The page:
After winning the prestigious British F-3 title and impressing the F-1 world with his first test in the category (with a Williams, at Donington Park), Ayrton Senna still had to face a big and important challenge in 1983’s season: the Macau Grand Prix.

The Macau Formula 3 Grand Prix has launched the careers of countless young drivers over the years, but for one it was not only a springboard to success, but also the start of an enduring friendship.Gerhard Berger talks to Editor Jonathan Noble about the very firrst running of the event. Gerhard Berger has no doubts about the single race that helped launch his career. It was the 1983 Macau Grand Prix – and it also marked the first time he would meet the man who would become his closest friend in Formula One: Ayrton Senna.


The Austrian had been racing in the European Formula Three championship that year, but fancied a step up in competitiveness the following year. As a toe in the water exercise
for such a move, he agreed a deal with Pino Trivellato to race for his outfit in the Macau Grand Prix – which that year was running to F3 regulations for the first time.

“I had an offer from them but I wasn’t sure,” says Berger looking back on events that year. “But we thought about Macau and then I could see how they worked, and I could see how they were doing.

And that is how it started.” The trip to Macau was Berger’s first time outside of Europe, and it was a real eye-opener for the Austrian. “It was great,” he smiles. “I remember going on the boat from Hong Kong to Macau and staying one time in Hong Kong. I had never been out of Europe so that was my first time somewhere like this.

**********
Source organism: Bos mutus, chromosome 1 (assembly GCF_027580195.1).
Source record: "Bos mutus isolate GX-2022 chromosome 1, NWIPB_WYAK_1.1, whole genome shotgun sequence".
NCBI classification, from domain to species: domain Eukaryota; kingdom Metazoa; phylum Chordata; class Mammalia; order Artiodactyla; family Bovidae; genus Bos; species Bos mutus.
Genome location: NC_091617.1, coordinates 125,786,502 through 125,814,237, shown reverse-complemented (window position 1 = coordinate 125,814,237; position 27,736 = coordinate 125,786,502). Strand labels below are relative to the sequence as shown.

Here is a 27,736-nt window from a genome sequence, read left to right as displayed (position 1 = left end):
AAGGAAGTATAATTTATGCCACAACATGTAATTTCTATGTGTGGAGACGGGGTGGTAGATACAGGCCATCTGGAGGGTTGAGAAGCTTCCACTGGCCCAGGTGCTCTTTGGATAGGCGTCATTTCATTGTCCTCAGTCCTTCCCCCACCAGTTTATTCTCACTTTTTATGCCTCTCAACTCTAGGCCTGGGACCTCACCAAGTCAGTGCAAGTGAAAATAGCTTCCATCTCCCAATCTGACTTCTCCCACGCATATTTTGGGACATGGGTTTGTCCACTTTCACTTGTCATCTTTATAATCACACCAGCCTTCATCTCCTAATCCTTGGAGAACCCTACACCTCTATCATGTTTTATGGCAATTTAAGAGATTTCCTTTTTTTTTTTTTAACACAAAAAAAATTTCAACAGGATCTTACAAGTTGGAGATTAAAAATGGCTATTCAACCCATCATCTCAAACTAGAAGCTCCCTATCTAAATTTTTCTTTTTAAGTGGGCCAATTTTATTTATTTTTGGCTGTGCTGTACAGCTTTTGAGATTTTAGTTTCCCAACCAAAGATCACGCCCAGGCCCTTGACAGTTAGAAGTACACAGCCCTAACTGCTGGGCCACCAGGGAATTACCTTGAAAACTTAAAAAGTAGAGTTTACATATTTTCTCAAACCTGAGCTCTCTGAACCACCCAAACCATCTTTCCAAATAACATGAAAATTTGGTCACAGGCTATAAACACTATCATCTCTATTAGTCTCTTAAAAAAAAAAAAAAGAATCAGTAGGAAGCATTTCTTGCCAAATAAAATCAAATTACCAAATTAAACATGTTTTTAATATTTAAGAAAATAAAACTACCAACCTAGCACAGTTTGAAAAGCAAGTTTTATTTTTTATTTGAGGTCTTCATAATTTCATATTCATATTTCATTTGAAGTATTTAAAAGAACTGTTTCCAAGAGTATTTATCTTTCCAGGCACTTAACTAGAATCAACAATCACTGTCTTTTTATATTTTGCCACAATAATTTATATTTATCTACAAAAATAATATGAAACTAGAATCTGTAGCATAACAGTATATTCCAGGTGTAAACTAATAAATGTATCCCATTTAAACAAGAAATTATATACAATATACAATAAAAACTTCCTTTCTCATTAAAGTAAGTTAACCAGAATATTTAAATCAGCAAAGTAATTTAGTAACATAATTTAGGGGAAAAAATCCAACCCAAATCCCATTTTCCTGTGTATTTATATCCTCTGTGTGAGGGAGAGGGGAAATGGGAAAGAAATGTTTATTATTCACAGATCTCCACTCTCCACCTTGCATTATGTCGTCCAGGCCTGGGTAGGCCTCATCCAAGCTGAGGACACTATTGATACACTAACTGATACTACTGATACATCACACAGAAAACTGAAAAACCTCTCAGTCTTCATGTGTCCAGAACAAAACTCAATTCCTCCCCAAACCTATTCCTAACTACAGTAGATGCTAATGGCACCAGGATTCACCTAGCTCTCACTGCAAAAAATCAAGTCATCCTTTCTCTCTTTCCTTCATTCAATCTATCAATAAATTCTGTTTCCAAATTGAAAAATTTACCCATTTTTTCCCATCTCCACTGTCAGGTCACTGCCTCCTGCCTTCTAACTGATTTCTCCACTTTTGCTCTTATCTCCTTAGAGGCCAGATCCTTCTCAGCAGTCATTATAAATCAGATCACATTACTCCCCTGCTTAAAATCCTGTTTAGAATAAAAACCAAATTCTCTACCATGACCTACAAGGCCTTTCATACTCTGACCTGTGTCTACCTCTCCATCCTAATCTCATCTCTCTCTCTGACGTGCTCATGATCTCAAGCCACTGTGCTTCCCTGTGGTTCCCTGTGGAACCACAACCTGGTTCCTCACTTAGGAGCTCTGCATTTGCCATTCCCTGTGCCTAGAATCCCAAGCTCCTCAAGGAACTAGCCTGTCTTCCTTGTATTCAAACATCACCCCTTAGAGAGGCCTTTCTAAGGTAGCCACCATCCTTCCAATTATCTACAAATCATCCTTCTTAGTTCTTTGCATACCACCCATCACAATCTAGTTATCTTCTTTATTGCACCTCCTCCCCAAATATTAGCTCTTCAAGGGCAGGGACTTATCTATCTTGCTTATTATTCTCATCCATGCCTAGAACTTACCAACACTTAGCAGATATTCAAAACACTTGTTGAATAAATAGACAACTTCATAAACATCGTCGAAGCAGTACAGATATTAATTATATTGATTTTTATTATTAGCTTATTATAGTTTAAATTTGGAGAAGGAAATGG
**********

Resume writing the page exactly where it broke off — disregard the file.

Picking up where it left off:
“I still watch the results of it, because any guy who wins it in their first time there has to have something special. If a driver is quick at Macau at his first time then great. If they win it after five attempts forget it, but if a guy goes first time to Macau and is quick and doesn’t have a material advantage then that means a lot for me.”

“I remember Hong Kong was really quite funny. I had a special radio for the helmet that I’d got in England and brought with me. Cathy Muller asked me, Ah, where did you get that nice radio? And I said, I just bought it here. Very cheap. Ah, she said. I want one, too. So I said: It’s very easy. You go by taxi, and then I made a map. You go right, left, right, left, right,left, right, left, straight. Ten minutes with the taxi you will find it and there you will get it cheap. So off she and some other drivers went in a taxi. Right, left, right and on. They came back five hours later, everybody upset, to find out that I’d bought the thing in England.”

And Berger also learned a key lesson that being a successful racing driver did not necessarily just mean early nights and drinking mineral water.“I remember it was the night before the race and I went home from this disco at about 3am. And there, still sitting in the disco, was Emanuele Pirro and these two girls. He was there even longer than me. It was a great experience.”

There was obviously a more serious side to his weekend, though. Macau provides a challenge like no other outside of F1, and Berger was well aware that he could not just expect to turn up and have an easy time.“For me it was a new experience. I didn’t expect a lot of success there, because it was a new circuit to me. I still had little experience in Formula 3 and didn’t know anything.